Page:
There is something primal about the Delta, for good and for ill—there’s an ineffable and unmediated energy that permeates the place and attracts people from all walks of life and from all manner of places. The Delta is alive with light and darkness, exuding hints of holiness as well as deep undercurrents of unhappiness. It is, after all, the well-documented birthplace of the blues as well as the inspirational home of gospel music.

In the Delta, Nature itself—in the fields and forests, in the bayous and canebrakes, and, of course, in the swirling currents of the mighty Mississippi River—is raw and verdant and powerful. The Delta, like the Mississippi, is never quite amenable to human control, yet it has nevertheless been forced into fertility, and remains one of the richest agricultural areas in the world.

History here is, at times, as stark and uncomplicated as history ever gets, but with tensions and conflicts over race and power always churning right below the surface of the otherwise placid appearance of a slower and easier time period. Violence and even brutality are deeply engrained here, as is hospitality and the genuine friendliness that people immediately notice. There’s something authentic here—truths that permeate the soul-stirring music and immortalize their compelling narratives—stories that demand to be told and sung about. It is no wonder that the Delta is the home of the blues!

At the same time, as an uncomfortable corollary to the well-deserved popularity of the blues, and despite the obvious wealth that cotton production has generated for almost two centuries in the Delta, many residents here deal with generational poverty, and serious employment and educational deficiencies continue to bedevil the region. To address some of those injustices, Habitat for Humanity came to Mississippi in the 1980s and specifically to the Delta in 1985. The initial efforts in the Delta were led by local black leaders and white ministers, whose attraction to the Habitat vision of self-help and community involvement led one of them to articulate, “This is not a give-away program. We’ve got enough give-away programs already. I feel people could pull themselves up by their boots if we give them the straps. This is total self-help but it’s also people helping people. That’s the main thing and that’s exciting to me as a pastor and a person.”

The effort reflecting this vision proved as successful as it was inspirational, and Habitat quickly emerged in the city of Clarksdale and the nearby hamlet of Coahoma. Then, somebody in the Habitat organization had a brilliant idea—why not use justice-seeking college students on Spring Break as a source of volunteer labor? Thus, in the late 1980s, Delta Habitat affiliates, benefitting from the talents of indigenous leaders like Mayor Washington Jones of Coahoma and Dorothy Jenkins of Farrell, pioneered what would become known as Collegiate Challenge. In the subsequent 30 years, Collegiate Challenge has proven phenomenally successful and is now responsible for sending over 350,000 Spring Break collegians from throughout the country to build for Habitat around the world!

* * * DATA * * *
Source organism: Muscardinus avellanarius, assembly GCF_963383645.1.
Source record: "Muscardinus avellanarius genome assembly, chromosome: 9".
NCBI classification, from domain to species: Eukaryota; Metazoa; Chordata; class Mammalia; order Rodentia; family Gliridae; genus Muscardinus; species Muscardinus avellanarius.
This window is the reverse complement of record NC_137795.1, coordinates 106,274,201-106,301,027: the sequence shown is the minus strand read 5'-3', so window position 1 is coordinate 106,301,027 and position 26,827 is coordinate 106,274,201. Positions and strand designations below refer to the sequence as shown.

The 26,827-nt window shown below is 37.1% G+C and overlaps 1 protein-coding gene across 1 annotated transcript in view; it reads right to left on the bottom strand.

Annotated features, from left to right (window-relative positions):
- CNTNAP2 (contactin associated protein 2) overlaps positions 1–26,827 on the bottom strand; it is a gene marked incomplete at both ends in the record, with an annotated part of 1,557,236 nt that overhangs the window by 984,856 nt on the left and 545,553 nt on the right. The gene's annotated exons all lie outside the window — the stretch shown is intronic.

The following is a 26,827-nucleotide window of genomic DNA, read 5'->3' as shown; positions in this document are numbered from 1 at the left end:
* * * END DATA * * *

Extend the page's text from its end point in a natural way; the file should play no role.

Habitat for Humanity International used to recognize its most productive affiliate, per capita, in the country by granting that affiliate the prestigious Jimmy Carter Award. In 2000, that award was won by the Farrell-Sherard affiliate here in Coahoma County and President of the Board Dorothy Jenkins was flown to Los Angeles to receive that notable recognition. The next year, the F-S affiliate won it again, followed by another Coahoma County affiliate and then F-S for a third time. After that, the apocryphal story goes, HFHI decided to retire the award—the success of the Delta affiliates was simply destroying all competition!

Local leadership and widespread community participation were unquestionably central to this success, but equally significant was the long-term commitment of volunteers that these Delta affiliates attracted. Groups from IL, IN, OH, MN, CA, and NH returned to the Delta year after year, primarily because of the warm welcome of local homeowners who insisted that the volunteers “were just family they didn’t know they had.” Some of those young Habitat volunteers even relocated to the Delta to create and work with innovative and dynamic after-school programs like Spring Initiative and Griot—broad-ranging efforts that go far beyond the designation “after-school program” and that have earned themselves national recognition, just like Habitat. Inspiring such allegiance to this kind of committed transformation is a remarkable accomplishment, and typical of the reactions that Habitat has engendered!

The indigenous music forms of the blues and gospel rightfully remain the main draw to the Mississippi Delta. It is good to remember, however, that both were born from historical inequalities that persist to this day. But despair has never been the central message of the music and similarly, neither is it the dominant attitude here now. Hope is also fundamental and CAHFH is just one organization dedicated to reflecting that reality addressing the results of some of that. As the blues classic “I Know You, Rider,” puts it, “The sun will shine in my back door someday,” and some of those back doors are now attached to Habitat houses.